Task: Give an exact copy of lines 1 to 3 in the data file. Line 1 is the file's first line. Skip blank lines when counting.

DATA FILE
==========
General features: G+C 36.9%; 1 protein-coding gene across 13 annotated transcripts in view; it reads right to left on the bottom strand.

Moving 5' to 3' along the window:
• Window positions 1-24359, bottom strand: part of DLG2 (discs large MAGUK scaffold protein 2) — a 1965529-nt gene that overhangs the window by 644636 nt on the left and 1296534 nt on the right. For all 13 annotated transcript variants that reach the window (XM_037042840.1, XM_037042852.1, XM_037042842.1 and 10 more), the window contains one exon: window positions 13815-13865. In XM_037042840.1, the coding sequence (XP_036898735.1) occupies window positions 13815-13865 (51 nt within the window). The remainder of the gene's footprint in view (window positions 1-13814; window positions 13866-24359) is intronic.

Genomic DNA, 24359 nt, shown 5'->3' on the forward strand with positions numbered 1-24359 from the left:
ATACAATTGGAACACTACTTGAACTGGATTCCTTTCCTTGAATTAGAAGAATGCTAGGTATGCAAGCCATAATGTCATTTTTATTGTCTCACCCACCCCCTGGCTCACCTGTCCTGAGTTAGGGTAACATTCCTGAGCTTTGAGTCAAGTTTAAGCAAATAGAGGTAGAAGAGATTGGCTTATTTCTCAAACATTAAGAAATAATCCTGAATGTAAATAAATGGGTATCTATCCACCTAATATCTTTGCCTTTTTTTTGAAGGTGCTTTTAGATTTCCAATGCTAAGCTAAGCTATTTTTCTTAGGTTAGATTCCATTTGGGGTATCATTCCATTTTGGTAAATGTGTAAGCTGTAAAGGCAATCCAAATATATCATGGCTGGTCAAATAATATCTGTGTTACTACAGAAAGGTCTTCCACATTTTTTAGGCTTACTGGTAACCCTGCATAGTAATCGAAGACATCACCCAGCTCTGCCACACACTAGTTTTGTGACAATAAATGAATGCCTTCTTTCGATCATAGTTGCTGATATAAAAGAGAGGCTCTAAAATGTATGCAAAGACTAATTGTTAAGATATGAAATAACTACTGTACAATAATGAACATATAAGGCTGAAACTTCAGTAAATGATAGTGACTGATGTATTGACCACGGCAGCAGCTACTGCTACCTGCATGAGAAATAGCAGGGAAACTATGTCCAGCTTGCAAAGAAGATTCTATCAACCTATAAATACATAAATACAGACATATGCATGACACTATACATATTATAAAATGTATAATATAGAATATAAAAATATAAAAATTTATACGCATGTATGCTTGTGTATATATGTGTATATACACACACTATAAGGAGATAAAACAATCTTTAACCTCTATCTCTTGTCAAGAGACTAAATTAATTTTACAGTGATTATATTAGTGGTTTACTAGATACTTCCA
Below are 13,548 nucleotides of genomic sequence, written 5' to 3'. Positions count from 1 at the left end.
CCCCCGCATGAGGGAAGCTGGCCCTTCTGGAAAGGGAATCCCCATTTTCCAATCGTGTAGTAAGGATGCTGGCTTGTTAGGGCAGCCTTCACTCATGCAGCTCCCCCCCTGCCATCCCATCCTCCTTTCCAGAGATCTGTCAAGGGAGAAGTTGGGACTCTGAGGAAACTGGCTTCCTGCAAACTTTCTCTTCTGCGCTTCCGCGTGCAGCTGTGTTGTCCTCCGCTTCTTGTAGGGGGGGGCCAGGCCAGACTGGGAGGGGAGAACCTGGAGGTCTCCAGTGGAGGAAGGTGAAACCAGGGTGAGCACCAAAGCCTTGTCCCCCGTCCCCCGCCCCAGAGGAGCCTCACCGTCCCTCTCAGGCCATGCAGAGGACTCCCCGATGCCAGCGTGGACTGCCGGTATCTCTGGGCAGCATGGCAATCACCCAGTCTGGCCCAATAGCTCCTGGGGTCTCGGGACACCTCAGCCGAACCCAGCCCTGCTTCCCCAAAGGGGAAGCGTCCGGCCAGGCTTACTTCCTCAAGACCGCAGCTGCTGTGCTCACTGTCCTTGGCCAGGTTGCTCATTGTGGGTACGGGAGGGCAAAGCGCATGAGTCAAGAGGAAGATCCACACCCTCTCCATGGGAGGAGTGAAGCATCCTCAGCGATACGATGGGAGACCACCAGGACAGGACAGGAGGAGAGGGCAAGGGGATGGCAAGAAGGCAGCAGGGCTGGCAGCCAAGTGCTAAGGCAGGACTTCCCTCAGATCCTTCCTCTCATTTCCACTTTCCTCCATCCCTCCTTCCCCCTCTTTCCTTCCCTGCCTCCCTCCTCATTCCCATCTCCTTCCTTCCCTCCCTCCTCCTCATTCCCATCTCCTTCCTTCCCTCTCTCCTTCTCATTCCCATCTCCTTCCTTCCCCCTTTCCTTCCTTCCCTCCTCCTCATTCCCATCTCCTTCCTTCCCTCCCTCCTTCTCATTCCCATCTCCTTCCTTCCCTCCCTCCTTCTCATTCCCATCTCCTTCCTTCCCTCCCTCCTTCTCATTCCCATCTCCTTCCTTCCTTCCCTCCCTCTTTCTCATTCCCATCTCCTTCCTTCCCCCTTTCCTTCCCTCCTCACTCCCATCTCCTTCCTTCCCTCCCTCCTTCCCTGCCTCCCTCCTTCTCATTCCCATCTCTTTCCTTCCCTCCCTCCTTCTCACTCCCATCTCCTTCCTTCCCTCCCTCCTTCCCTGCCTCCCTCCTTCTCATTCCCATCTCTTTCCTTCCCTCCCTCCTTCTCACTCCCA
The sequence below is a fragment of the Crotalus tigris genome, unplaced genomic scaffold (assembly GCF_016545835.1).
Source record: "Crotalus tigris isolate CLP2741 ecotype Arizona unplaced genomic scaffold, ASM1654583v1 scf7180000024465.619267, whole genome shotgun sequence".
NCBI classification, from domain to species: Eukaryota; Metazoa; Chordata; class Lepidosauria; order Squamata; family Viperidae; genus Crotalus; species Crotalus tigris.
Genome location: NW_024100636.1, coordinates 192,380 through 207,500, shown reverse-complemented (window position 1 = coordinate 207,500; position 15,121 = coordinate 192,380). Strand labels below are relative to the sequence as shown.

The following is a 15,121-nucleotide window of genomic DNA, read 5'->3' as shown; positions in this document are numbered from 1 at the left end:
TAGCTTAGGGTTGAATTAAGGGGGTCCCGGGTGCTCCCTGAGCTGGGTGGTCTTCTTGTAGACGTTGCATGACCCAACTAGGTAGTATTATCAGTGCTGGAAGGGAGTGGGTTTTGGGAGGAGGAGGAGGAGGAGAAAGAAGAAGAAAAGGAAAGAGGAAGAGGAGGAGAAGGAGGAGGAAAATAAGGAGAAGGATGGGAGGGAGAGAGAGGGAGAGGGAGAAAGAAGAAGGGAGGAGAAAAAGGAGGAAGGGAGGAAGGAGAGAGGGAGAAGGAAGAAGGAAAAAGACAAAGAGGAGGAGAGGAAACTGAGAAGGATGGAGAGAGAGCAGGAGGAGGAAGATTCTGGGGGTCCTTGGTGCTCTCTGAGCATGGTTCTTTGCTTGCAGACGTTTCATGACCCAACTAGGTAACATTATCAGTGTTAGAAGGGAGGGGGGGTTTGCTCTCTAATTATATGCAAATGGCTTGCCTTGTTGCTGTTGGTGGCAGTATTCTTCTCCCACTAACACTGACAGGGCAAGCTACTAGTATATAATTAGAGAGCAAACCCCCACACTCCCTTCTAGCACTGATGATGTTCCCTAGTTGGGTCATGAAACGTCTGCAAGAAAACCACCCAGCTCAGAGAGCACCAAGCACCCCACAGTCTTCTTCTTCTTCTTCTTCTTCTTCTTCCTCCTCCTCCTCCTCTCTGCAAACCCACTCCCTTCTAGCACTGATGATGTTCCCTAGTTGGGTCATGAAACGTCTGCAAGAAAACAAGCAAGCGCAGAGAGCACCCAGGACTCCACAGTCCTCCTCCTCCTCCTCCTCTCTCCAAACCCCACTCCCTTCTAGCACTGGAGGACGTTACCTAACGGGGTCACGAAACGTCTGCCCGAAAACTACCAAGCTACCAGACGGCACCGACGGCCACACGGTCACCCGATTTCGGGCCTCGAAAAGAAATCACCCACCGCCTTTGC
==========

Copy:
General features: G+C 36.9%; 1 protein-coding gene across 13 annotated transcripts in view; it reads right to left on the bottom strand.

Moving 5' to 3' along the window:
• Window positions 1-24359, bottom strand: part of DLG2 (discs large MAGUK scaffold protein 2) — a 1965529-nt gene that overhangs the window by 644636 nt on the left and 1296534 nt on the right. For all 13 annotated transcript variants that reach the window (XM_037042840.1, XM_037042852.1, XM_037042842.1 and 10 more), the window contains one exon: window positions 13815-13865. In XM_037042840.1, the coding sequence (XP_036898735.1) occupies window positions 13815-13865 (51 nt within the window). The remainder of the gene's footprint in view (window positions 1-13814; window positions 13866-24359) is intronic.